# What is the tension in the lower cord?

1. Oct 10, 2004

### quick02si

Hello I really need help I hope someone can help me. Thank You in advance.
The 4.00-kg block in the figure is attached to a vertical rod by means of two strings. When the system rotates about the axis of the rod, the strings are extended as shown in the diagram and the tension in the upper string is 80.0 N.
1.What is the tension in the lower cord?
2.How many revolutions per minute does the system make?
3.Find the number of revolutions per minute at which the lower cord just goes slack.

Thank You again.

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2. Oct 10, 2004

### Sirus

Please show us what you have done so far and where you are stuck. Remember to always begin with a free-body diagram.

3. Oct 10, 2004

### quick02si

On this problem I do thr freebody diagram but i can't determine how to find the angle for the lower cord. At first i though that the 2 tensions would be equal but aparently that is incorrect.

4. Oct 10, 2004

### Sirus

Finding the angle is a good idea. You should be able to create two right-angle triangles with two known side lengths and find the angle (you know the hypothenus is 1.25 m, what is the other side you know?).

5. Oct 10, 2004

### quick02si

Ok I used the Phythagorean Theorem a^2+b^2=c^2: 1+b^2=1.25^2; b=.75. Them I found the angle within the triangle using Sine, which is opposite over hypotnuse. .75/1.25 and the take the inverse of sine. The angle i got was 53.1. I then set up the force in the y direction: T_1(the tension in the top)sin53.1-T_2(tension of the bottom cord)sin(53.1).
T_1sin(53.1)-T_2sin(53.1)=0; T_1sin(53.1)=T_2sin(53.1); so T_1=T_2. But when i put the answer of 80.0N into the program it says thats incorrect. Am i doing this right.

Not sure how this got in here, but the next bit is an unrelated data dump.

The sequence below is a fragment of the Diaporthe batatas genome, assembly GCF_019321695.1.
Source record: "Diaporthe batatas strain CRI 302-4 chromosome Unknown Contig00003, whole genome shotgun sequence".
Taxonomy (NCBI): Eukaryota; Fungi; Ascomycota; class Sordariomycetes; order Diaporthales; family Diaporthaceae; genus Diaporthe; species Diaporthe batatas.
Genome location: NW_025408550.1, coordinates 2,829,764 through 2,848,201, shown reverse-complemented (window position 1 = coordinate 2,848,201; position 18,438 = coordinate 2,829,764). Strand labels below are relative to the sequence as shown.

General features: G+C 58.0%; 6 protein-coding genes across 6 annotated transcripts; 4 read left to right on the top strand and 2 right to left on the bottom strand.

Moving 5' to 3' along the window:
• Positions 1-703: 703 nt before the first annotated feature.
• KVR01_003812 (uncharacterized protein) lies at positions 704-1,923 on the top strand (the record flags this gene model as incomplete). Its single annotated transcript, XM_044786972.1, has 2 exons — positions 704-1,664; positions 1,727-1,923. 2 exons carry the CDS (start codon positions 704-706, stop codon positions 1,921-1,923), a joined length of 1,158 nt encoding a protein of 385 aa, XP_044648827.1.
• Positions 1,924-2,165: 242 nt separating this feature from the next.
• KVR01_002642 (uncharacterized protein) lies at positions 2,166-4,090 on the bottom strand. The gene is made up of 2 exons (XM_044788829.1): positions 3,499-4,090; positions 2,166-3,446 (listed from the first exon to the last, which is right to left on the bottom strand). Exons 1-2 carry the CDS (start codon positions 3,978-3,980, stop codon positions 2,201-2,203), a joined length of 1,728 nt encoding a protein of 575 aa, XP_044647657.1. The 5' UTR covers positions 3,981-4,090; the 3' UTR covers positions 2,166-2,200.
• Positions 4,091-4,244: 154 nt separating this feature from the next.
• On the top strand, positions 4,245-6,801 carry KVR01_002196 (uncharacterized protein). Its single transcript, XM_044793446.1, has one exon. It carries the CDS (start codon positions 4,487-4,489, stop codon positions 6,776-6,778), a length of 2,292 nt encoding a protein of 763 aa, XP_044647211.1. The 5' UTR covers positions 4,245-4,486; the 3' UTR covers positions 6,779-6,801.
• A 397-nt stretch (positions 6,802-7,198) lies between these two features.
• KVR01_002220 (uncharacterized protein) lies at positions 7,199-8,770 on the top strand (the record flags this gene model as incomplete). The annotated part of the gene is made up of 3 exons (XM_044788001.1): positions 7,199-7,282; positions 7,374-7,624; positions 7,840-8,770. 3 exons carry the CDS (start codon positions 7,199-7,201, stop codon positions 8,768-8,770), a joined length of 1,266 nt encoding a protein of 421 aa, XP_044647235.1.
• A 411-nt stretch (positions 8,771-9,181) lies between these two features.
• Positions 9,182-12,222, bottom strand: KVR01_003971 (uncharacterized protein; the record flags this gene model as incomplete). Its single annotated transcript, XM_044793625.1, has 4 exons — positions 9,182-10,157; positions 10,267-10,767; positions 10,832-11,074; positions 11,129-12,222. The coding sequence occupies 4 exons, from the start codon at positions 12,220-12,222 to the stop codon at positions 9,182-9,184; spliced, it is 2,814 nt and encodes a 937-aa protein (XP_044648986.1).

Thank You.

6. Oct 10, 2004

### quick02si

Ok I found the mistake I made. I forgot to subtract the weight. The answer is 31.N. Now I'm going to try the next ones. Thanks for your help.

7. Oct 10, 2004

### Sirus

The two tensions cannot be equal in magnitude since the bottom string does not counter the effect of gravity. Try setting up a force vector diagram using all the forces acting on the body. You should be able to solve for the bottom force.

8. Oct 10, 2004

### quick02si

Ok for part b since i have the radius i found the circumference which is the total distance in one revolution. But how can i get the time. Or what would be the next step in solving the problem.

9. Oct 10, 2004

### Sirus

In order to do part b you need to complete part a. Try vector addition as I explained above.

10. Oct 10, 2004

### Sirus

A little more detail: there is a net force in the horizontal plane (the centripetal force) because the object is in circular motion, but the object does not move vertically. Think about what that tells you about the vertical components of the tensions and how that can help you find part a.

11. Oct 10, 2004

### quick02si

I did finish part a. I said that you for your help in reply #6. The answer was 31N and the reason i had gotten it wrong was because i forgot about the weight.

12. Oct 10, 2004

### Sirus

Oh sorry, I didn't see that one cuz our posts collided! For part b, do you know the formula for centripetal force as a function of tangential velocity?

13. Oct 10, 2004

### quick02si

Yea when I posted you posted like a milli second right after me. Ok so the i would use one of the kinematic equations to find the velocity.

14. Oct 10, 2004

### quick02si

No i don't know the equation for centripetal force. Can you give it to me please.

15. Oct 10, 2004

### Sirus

I'm not sure how they expect you to do this question without this formula, but anyways,
$$F_{c}=\frac{mv^{2}}{r}$$
You should be able to get part b using that. For part c, use the horizontal components of the tension forces.

16. Oct 10, 2004

### quick02si

Do I use kinematics to find the velocity?

17. Oct 10, 2004

### Sirus

No. Can you find a way to use the centripetal force formula I just posted to find the velocity?